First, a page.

Environmental Ethics[1]

Environmental Ethics[1] - Matt Rutgers Philosophy 102...

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Matt Rutgers Philosophy 102 Environmental Ethics In the world that you and I live in today, we are being faced with more environmental issues than ever before. Such environmental issues include global warming, the extinction of thousands of different species, deforestation, and many more. Without a doubt, the quality and health of the environment that we as humans live in is vital to the continuation of our human race. When considering such issues and the environment as a whole, proper environmental ethics is imperative. Environmental ethics can be summarized as a discipline that studies the moral relationship of human beings to the environment and its nonhuman contents. However, when trying to come up with proper environmental ethics, one must be careful to not have an anthropogenic viewpoint, in which man overshadows everything else in the environment. I believe that when considering what actions to take against today’s environmental issues, the effects on non-humans must be as equally important as the effects on humans, if not more important. Throughout the past few decades there have been numerous tragic oil spills around the world; however, few have been as devastating as the spill that took place earlier this month, in San Francisco, Californian. Fifty-eight thousand gallons of oil oozed into the San Francisco Bay after an oil tanker struck a tower in the dense fog. This catastrophic oil spill indeed has already greatly damaged the environment surrounding San Francisco, and will continue to do so in the coming weeks. However, the harm that man has done on the environment with this oil spill, does not rebound solely, or even chiefly on man. The utilitarian Peter Singer is quick to point out in his article, “The Place of Non-Humans in Environmental Issues,” that “it is nonhumans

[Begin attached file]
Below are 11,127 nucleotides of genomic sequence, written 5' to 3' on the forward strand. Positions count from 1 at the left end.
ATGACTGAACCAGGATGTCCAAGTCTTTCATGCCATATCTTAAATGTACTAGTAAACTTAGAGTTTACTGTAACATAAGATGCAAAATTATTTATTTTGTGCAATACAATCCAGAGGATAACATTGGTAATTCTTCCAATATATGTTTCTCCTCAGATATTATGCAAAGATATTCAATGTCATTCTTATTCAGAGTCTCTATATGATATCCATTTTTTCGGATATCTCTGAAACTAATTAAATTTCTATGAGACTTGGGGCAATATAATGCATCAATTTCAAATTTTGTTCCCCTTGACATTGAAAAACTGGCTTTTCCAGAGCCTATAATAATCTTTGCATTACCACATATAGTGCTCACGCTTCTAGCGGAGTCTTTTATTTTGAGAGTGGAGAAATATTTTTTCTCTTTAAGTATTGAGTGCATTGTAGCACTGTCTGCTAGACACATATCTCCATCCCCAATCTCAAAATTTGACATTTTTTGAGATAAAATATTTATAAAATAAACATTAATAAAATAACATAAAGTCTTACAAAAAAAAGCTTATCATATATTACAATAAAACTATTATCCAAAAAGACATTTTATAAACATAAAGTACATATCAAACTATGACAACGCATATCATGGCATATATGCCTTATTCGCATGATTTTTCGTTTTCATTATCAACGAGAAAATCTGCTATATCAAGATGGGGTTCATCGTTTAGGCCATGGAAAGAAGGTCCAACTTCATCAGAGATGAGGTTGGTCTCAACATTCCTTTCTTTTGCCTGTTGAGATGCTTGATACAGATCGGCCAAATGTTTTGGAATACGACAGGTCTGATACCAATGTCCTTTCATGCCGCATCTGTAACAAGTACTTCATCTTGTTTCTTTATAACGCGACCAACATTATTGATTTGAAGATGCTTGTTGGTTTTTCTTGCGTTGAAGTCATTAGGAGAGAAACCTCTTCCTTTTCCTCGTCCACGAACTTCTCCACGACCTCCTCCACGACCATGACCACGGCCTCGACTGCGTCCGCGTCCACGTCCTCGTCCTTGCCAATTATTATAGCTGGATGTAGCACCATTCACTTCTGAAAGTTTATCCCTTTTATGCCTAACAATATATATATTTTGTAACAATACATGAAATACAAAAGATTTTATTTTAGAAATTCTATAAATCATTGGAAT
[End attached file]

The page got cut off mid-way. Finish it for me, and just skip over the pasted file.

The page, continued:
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who bear the most direct burden of human interference with nature (Singer, 144).” Therefore,
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This note was uploaded on 03/31/2008 for the course PHI 101 taught by Professor Pestana during the Fall '08 term at Grand Valley State University.

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Environmental Ethics[1] - Matt Rutgers Philosophy 102...

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